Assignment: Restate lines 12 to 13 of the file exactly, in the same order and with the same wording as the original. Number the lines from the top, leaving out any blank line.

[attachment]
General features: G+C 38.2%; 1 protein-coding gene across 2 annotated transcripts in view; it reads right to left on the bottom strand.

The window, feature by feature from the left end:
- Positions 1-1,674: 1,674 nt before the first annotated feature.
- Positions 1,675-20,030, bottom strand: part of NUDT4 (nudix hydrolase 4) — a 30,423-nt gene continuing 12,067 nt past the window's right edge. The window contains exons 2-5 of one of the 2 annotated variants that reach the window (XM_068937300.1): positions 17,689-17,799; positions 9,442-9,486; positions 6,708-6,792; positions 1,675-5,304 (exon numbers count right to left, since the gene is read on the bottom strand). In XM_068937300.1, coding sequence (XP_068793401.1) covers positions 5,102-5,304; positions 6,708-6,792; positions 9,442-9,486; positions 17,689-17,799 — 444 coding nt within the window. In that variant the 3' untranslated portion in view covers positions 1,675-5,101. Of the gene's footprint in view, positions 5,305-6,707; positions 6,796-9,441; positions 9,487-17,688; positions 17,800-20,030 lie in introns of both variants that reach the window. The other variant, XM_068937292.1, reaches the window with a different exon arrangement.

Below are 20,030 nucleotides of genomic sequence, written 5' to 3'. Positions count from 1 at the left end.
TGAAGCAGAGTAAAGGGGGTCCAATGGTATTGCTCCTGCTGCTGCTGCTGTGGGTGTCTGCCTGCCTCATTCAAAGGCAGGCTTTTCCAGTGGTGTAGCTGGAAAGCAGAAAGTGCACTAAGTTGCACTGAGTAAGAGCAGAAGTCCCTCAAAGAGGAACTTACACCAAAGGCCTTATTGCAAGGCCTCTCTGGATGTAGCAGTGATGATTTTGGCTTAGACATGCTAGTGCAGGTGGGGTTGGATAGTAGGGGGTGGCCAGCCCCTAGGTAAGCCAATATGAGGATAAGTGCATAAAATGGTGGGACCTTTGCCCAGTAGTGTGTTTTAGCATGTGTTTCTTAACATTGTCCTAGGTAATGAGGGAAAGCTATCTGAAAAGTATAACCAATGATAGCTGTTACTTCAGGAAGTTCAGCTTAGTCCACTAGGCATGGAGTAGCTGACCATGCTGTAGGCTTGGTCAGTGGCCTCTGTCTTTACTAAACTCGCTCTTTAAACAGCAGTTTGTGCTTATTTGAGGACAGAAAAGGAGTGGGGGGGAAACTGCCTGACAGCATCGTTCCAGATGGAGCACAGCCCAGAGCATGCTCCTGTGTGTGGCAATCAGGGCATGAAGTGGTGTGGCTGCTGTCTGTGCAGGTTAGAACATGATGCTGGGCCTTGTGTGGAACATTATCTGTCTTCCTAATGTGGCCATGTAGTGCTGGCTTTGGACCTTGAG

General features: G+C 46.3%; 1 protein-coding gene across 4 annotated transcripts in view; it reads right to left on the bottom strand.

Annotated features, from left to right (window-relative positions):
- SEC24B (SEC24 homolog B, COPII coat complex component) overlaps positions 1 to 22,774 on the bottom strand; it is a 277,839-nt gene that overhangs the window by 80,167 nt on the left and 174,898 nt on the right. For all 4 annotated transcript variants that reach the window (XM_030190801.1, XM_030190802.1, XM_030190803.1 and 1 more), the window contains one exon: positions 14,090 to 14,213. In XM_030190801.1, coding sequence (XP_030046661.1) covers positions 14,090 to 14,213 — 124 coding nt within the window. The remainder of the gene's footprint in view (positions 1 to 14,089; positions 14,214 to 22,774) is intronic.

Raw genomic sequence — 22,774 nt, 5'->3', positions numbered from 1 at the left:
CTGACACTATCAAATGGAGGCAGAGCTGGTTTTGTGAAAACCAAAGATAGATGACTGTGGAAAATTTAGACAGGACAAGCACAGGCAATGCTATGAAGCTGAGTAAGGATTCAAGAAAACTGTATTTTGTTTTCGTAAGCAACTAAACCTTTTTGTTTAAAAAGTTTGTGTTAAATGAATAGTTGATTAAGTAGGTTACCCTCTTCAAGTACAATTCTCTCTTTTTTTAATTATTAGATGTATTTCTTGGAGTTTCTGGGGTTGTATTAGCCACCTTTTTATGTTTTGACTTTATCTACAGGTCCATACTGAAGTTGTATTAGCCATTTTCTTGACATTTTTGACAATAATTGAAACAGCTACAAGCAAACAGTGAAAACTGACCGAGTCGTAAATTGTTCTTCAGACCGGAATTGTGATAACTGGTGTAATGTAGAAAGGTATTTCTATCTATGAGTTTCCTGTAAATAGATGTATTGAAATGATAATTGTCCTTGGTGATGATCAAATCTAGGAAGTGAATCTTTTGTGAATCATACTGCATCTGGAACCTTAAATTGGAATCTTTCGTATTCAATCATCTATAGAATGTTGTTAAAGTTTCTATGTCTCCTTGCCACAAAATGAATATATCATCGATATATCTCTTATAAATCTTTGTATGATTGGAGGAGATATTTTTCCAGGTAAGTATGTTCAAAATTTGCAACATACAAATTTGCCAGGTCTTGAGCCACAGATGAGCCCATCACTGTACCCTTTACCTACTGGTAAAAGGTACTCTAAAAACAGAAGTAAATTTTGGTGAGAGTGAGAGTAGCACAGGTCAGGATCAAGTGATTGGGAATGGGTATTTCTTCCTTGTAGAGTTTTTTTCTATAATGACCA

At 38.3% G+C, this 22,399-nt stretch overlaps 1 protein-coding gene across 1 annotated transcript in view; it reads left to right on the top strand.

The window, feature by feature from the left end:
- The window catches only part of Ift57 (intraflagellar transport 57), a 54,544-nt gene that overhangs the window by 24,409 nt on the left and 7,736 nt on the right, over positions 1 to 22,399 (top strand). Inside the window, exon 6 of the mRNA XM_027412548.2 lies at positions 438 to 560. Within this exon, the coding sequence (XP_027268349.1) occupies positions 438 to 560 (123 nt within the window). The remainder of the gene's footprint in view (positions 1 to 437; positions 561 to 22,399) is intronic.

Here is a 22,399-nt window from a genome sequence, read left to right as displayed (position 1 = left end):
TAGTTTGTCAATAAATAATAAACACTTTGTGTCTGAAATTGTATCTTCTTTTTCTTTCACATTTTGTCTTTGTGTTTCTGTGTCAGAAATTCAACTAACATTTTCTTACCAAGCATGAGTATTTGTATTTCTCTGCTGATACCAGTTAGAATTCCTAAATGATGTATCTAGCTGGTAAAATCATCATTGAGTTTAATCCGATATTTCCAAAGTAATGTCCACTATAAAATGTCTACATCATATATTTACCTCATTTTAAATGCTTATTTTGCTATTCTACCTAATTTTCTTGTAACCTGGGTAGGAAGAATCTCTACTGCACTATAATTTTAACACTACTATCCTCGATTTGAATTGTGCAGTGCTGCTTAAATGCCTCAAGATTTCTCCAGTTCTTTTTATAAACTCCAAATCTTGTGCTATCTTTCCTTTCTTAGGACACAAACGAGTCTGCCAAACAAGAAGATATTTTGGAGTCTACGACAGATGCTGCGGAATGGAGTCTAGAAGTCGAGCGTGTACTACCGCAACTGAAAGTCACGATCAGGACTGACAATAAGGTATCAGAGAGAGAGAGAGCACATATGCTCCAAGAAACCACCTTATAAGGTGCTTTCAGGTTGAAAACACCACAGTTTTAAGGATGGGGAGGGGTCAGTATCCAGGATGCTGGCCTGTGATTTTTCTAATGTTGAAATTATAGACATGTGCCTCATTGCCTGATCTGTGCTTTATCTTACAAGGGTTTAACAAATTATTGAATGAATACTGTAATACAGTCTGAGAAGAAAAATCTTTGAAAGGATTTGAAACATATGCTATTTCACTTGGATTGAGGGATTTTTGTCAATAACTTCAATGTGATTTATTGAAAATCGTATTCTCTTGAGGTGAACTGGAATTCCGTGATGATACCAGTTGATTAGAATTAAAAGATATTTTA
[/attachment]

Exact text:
At 38.3% G+C, this 22,399-nt stretch overlaps 1 protein-coding gene across 1 annotated transcript in view; it reads left to right on the top strand.

The window, feature by feature from the left end: